Posted in Triathlon and tagged nutrition
sportsnutrition101

by Zoe Wilson

There are four main components to nutrition you need to master to fuel your body properly. Just as you put a swim, ride and run together in triathlon; you need to eat enough overall  with the right mix of carbs, protein, fats and fluids together to give your body what it needs to pull PBs.

Carbohydrates: Premium fuel

Carbohydrate is your body’s first choice for fuel during exercise. Think of it as the petrol you put in your car. The body stores carbohydrate as glycogen in the muscles and liver, but there is a limited amount that can be stored at once. When there isn’t enough stored carbohydrate to meet the demands of your training program, you’ll come to a grinding halt, just like your car when you’ve played chicken with the petrol light and lost. Not only will you face fatigue, but your training will suffer, your race times will slow and your immunity will be compromised.

It’s for these reasons it’s crucial to plan how much and when you eat carbohydrate foods. Base your meals on nutrient-rich carbohydrate foods such as cereal, bread, pasta, rice, fruit, dairy, starchy vegetables like potato, sweet potato and corn and legumes (lentils, chickpea and beans). Foods high in refined sugar, such as lollies, soft drink, honey and jam, also contain carbohydrate and can be useful in certain situations like racing or during long training sessions. (Keep an eye out for our upcoming series on race-day nutrition for more info).

Protein - The building blocks

Remember that car? Protein is the chassis, the engine, the body and the nuts and bolts that hold it together - without it your car simply wouldn't exist. Protein is the fundamental building block of muscle, hormones, and enzymes, so it’s crucial to growth, immunity and the day-to-day running of your body. Protein can also be used during exercise as an energy source when carbohydrate stores are very low, and is essential to recovery by helping to repair any damage after your session.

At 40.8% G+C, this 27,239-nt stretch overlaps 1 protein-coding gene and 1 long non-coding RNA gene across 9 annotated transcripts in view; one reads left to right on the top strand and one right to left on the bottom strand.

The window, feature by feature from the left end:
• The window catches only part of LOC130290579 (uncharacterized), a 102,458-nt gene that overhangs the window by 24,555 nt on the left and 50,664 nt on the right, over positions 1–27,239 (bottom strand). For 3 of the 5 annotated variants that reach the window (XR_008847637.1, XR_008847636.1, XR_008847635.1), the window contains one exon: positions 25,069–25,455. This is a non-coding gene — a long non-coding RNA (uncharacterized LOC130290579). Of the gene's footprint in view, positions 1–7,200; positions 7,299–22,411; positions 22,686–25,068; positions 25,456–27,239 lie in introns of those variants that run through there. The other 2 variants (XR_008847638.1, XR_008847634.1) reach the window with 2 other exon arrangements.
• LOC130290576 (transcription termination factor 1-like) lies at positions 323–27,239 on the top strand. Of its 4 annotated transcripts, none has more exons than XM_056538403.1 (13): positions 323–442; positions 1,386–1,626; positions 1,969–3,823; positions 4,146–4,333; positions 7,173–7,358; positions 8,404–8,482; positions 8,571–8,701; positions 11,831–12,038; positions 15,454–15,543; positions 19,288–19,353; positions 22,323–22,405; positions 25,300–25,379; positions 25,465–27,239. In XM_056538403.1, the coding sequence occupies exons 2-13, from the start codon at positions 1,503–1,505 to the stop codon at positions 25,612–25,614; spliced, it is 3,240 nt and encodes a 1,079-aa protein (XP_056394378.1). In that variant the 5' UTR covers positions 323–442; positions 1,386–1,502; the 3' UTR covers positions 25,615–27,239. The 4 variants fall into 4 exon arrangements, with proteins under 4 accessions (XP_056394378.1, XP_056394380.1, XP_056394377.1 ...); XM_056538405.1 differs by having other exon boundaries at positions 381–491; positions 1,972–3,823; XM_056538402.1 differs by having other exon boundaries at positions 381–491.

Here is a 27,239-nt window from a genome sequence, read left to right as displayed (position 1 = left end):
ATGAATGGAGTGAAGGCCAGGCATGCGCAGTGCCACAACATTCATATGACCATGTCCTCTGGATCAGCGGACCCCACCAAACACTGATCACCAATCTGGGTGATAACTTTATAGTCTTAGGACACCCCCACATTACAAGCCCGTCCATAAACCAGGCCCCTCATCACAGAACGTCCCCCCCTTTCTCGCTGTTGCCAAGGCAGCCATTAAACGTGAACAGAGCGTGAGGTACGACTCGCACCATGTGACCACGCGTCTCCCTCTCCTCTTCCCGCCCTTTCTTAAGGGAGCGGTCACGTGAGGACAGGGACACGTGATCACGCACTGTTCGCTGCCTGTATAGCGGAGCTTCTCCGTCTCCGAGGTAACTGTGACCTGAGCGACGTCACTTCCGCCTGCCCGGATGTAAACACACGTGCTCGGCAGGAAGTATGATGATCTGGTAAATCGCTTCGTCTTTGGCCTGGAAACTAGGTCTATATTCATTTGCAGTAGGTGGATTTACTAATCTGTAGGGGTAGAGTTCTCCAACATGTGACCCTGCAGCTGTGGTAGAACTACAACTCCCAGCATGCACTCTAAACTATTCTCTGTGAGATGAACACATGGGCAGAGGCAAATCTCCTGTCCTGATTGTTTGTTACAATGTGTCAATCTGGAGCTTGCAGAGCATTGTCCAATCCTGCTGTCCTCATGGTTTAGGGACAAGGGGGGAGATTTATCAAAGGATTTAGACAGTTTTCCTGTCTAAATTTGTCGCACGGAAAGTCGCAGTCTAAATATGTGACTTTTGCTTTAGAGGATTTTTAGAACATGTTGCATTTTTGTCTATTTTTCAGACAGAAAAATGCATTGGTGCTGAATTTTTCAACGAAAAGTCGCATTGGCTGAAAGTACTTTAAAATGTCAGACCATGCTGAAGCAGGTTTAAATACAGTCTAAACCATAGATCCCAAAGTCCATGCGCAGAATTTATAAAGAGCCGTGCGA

Endurance athletes need a little more protein than your average Joe, but most can get enough by eating a well-balanced diet that includes a wide variety of protein foods such as chicken, turkey, beef, lamb, pork, fish, eggs, dairy foods, legumes, nuts and seeds.

Fats - The reserve fuel tank

Fat provides the main fuel source for long duration, low to moderate intensity exercise such as Long Course or Ironman triathlon. Even during high intensity exercise, where carbohydrate is the main fuel source, fat is needed to help access the stored carbohydrate. Fat is also essential for the formation of hormones, carries fat-soluble vitamins (vitamins A, D, E and K) and is high in energy to support your training load.

It’s best to choose foods such as nuts, seeds, oily fish, dairy foods, lean meat and avocados which contain fat but also contain lots of other nutrients, too. Cook with ‘heart-healthy’, vegetable-based oils such as olive, sesame, macadamia or avocado.  Stay away from processed foods high in ‘unhealthy’ fats (saturated or trans fats) which are also low in other nutrients such as biscuits, pastries, chips and deep fried foods as these often contain lots of salt and sugar.

Fluids - Lubricant and coolant

Water is essential for the human body, especially during exercise. Think of water like coolant in your car. While you're pedalling away, water plays a big role in temperature regulation so you don’t overheat and blow up your radiator. Water is also crucial for digestion, nutrient transportation and blood circulation so your muscles can access the fuel they need.

Dehydration during exercise will lead to a decrease in performance and can even lead to nausea, vomiting and diarrhoea during and after exercise (not pretty!). Drinking fluid before, during and after your training sessions and races is necessary to replace fluids lost in sweat. However, how much and the type of fluid you should drink varies from person to person.

Staying hydrated outside of your exercise sessions also strengthens your immune system and is a key component to recovery, so you can back up with your next session sooner and improve faster.

 

Zoe Wilson is Wiggle’s new Australian nutrition blogger – Zoe is a triathlon-mad Accredited Practising Dietitian with a keen interest in sports nutrition. Most of all, she loves making nutrition concepts easy for any old person to follow. Find her at zoewilsonnutrition.com.